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Tuesday, December 22, 2020

The year that was 2020

 
2020 began as a usual year for me, no drumrolls, no fanfare. The usual lonely New year, the usual academic year-end for the young one, and a brief family trip to Nainital thrown in February to get away from the monotony.

We returned and all hell broke loose in Delhi with the Delhi riots and then in a few weeks, Corona hit the scene. By mid-March, there were whispers of the government deciding something big- it came on March 23rd, one day long Janta Curfew and then....a word I had heard bit never imagined could be so heavy LOCKDOWN. 

The other day watching UNPAUSED on Amazon prime I was reminiscing the life that changed on that fateful morning. 




The stories in the films are my stories in patches, I am sure some of the snippets are your stories too. I haven't written much in the last year, yes I did attend webinars and webinars and upgrade all my skills, make myself useful to whatever social work or activism was possible online, and yes SURVIVE along with writing one book and translating TWO! 

I don't know any longer what is normal, the one that was or this new normal? Will life be ever the same? This has certainly been a long road through mental health struggle and resilience, logistic difficulties and survival.

I wonder. 

I am beginning to forget who I was.


Thursday, November 12, 2020

Festival Season and Depression



Depression tends to increase during the festival season due to an increase in demands (perceived as stressful), family issues, and being unable to manage expectations. The increased demands on our time, energy, patience, and flexibility can take a toll.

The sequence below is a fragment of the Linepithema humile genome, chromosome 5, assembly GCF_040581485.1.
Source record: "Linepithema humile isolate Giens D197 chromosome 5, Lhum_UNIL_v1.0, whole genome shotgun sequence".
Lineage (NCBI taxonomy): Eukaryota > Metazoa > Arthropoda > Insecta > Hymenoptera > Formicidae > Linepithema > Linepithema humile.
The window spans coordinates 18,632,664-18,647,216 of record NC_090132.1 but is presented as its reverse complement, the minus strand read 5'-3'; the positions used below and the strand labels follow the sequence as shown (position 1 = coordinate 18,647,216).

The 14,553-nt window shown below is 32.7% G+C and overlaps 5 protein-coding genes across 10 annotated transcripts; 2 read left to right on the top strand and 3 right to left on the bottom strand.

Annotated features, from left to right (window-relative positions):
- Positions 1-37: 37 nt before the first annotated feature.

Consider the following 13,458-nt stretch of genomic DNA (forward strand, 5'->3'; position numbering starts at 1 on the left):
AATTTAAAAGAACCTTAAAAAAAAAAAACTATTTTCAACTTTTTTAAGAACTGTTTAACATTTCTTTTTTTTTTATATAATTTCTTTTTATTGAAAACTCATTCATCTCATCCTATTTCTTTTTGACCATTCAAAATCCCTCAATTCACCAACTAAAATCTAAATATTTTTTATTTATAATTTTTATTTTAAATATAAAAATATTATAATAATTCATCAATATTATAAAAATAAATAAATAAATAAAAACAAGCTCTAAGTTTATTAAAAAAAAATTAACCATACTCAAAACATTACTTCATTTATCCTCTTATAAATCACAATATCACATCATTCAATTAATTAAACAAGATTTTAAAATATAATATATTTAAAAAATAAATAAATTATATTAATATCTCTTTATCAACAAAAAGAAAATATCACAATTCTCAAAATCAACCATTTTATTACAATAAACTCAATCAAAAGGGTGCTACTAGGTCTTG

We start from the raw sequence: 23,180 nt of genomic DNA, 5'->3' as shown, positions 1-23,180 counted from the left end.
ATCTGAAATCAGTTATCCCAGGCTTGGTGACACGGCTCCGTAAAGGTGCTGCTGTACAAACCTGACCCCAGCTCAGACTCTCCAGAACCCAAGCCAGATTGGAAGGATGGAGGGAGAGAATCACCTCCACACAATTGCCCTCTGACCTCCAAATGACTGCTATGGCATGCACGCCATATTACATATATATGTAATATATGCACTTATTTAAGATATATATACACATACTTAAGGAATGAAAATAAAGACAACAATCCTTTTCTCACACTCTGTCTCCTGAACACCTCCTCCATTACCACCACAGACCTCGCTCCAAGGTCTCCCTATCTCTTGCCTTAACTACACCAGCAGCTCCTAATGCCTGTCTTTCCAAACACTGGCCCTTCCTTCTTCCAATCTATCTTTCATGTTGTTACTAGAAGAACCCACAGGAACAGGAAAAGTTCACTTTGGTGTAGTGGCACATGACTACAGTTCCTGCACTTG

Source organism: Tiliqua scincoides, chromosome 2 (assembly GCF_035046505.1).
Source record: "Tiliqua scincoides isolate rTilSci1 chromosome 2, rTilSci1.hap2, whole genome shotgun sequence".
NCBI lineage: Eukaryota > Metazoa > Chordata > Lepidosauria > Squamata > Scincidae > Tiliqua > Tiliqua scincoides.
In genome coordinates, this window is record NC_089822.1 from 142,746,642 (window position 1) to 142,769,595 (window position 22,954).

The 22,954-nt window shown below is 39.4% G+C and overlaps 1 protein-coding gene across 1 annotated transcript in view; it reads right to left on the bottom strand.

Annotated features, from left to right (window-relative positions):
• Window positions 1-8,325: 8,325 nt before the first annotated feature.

For those already managing depression who may already be struggling with symptoms of fatigue, irritability, sadness, and feeling unable to cope with change or additional stress, the result of all the additional stress of the holidays can be simply feeling unable to meet those expectations, which can, unfortunately, lead to increased feelings of depression.

A common symptom of depression is anhedonia or the loss of interest in previously enjoyable activities or the inability to experience any kind of pleasure.

The festive season is a busy time when normal routines are often interrupted. There are many behaviors and situations which may cause stress and/or depression at this time of year.

The festive season is a period of over-indulgence and the combination of too much food and generally poor nutrition can have a negative impact on an individual’s mood.

The materialistic nature of society is thought to contribute to depression in general, and in the festive season, there is considerable pressure to buy luxuries, which causes financial strain for many.

Festive family gatherings are, at least according to expectations, a time for sharing love and joy. In reality, they often mean extra work and can be a time of conflict. Conflict with family members can cause stress and contribute to depression.

The festive season is unlikely to be perfect or stress-free. Coping with the stress of festivities can be easier if you approach them with realistic expectations.

Whatever events arise and cause stress in the festive season, remember that it is just one short period.

Seek help if and when needed.


This post is part of #CauseAChatter via Blogchatter.

Wednesday, October 14, 2020

Anxiety: A Book Review

 Title:  Anxiety: Overcome It and Live without Fear

Author: Sonali Gupta 
Format: Kindle and Paperback
Pages:256
Publisher: Harper Collins India